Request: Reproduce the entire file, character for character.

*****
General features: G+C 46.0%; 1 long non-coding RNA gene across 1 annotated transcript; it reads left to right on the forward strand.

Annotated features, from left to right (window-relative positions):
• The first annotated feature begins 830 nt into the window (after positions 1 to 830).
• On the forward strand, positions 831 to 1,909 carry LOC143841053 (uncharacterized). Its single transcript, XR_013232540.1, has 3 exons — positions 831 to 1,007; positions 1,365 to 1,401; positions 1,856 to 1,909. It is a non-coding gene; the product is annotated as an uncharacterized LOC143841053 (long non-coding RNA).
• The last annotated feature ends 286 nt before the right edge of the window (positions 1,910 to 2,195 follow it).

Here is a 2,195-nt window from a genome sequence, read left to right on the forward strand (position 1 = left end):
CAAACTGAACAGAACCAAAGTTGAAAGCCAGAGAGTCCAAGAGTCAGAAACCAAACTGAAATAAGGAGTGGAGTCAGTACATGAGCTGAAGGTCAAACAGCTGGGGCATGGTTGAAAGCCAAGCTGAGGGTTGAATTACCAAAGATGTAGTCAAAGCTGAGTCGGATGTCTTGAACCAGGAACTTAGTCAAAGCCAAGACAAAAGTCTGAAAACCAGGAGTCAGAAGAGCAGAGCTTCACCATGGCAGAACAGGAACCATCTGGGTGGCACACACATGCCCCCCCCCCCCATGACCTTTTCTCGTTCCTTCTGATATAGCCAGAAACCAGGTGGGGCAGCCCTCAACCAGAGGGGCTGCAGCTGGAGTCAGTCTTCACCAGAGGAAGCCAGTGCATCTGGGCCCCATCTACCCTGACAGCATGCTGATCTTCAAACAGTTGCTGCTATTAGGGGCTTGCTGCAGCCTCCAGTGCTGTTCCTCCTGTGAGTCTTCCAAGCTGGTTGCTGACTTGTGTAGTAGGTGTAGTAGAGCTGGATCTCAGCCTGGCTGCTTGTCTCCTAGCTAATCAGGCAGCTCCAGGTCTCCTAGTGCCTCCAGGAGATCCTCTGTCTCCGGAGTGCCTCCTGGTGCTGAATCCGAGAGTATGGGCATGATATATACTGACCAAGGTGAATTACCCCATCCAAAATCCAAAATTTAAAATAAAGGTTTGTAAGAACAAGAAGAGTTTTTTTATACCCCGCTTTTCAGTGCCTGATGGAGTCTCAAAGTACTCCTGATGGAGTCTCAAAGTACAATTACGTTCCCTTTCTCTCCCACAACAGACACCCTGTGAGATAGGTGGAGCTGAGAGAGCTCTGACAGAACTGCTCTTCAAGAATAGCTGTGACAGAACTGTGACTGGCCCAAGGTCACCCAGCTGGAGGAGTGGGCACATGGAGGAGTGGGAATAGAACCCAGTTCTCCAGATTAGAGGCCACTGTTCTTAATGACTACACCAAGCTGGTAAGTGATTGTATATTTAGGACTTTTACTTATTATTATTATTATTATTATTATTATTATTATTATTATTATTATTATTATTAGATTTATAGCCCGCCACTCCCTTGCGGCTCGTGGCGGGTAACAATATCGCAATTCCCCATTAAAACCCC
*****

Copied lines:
General features: G+C 46.0%; 1 long non-coding RNA gene across 1 annotated transcript; it reads left to right on the forward strand.

Annotated features, from left to right (window-relative positions):
• The first annotated feature begins 830 nt into the window (after positions 1 to 830).
• On the forward strand, positions 831 to 1,909 carry LOC143841053 (uncharacterized). Its single transcript, XR_013232540.1, has 3 exons — positions 831 to 1,007; positions 1,365 to 1,401; positions 1,856 to 1,909. It is a non-coding gene; the product is annotated as an uncharacterized LOC143841053 (long non-coding RNA).
• The last annotated feature ends 286 nt before the right edge of the window (positions 1,910 to 2,195 follow it).

Here is a 2,195-nt window from a genome sequence, read left to right on the forward strand (position 1 = left end):
CAAACTGAACAGAACCAAAGTTGAAAGCCAGAGAGTCCAAGAGTCAGAAACCAAACTGAAATAAGGAGTGGAGTCAGTACATGAGCTGAAGGTCAAACAGCTGGGGCATGGTTGAAAGCCAAGCTGAGGGTTGAATTACCAAAGATGTAGTCAAAGCTGAGTCGGATGTCTTGAACCAGGAACTTAGTCAAAGCCAAGACAAAAGTCTGAAAACCAGGAGTCAGAAGAGCAGAGCTTCACCATGGCAGAACAGGAACCATCTGGGTGGCACACACATGCCCCCCCCCCCCATGACCTTTTCTCGTTCCTTCTGATATAGCCAGAAACCAGGTGGGGCAGCCCTCAACCAGAGGGGCTGCAGCTGGAGTCAGTCTTCACCAGAGGAAGCCAGTGCATCTGGGCCCCATCTACCCTGACAGCATGCTGATCTTCAAACAGTTGCTGCTATTAGGGGCTTGCTGCAGCCTCCAGTGCTGTTCCTCCTGTGAGTCTTCCAAGCTGGTTGCTGACTTGTGTAGTAGGTGTAGTAGAGCTGGATCTCAGCCTGGCTGCTTGTCTCCTAGCTAATCAGGCAGCTCCAGGTCTCCTAGTGCCTCCAGGAGATCCTCTGTCTCCGGAGTGCCTCCTGGTGCTGAATCCGAGAGTATGGGCATGATATATACTGACCAAGGTGAATTACCCCATCCAAAATCCAAAATTTAAAATAAAGGTTTGTAAGAACAAGAAGAGTTTTTTTATACCCCGCTTTTCAGTGCCTGATGGAGTCTCAAAGTACTCCTGATGGAGTCTCAAAGTACAATTACGTTCCCTTTCTCTCCCACAACAGACACCCTGTGAGATAGGTGGAGCTGAGAGAGCTCTGACAGAACTGCTCTTCAAGAATAGCTGTGACAGAACTGTGACTGGCCCAAGGTCACCCAGCTGGAGGAGTGGGCACATGGAGGAGTGGGAATAGAACCCAGTTCTCCAGATTAGAGGCCACTGTTCTTAATGACTACACCAAGCTGGTAAGTGATTGTATATTTAGGACTTTTACTTATTATTATTATTATTATTATTATTATTATTATTATTATTATTATTATTATTAGATTTATAGCCCGCCACTCCCTTGCGGCTCGTGGCGGGTAACAATATCGCAATTCCCCATTAAAACCCC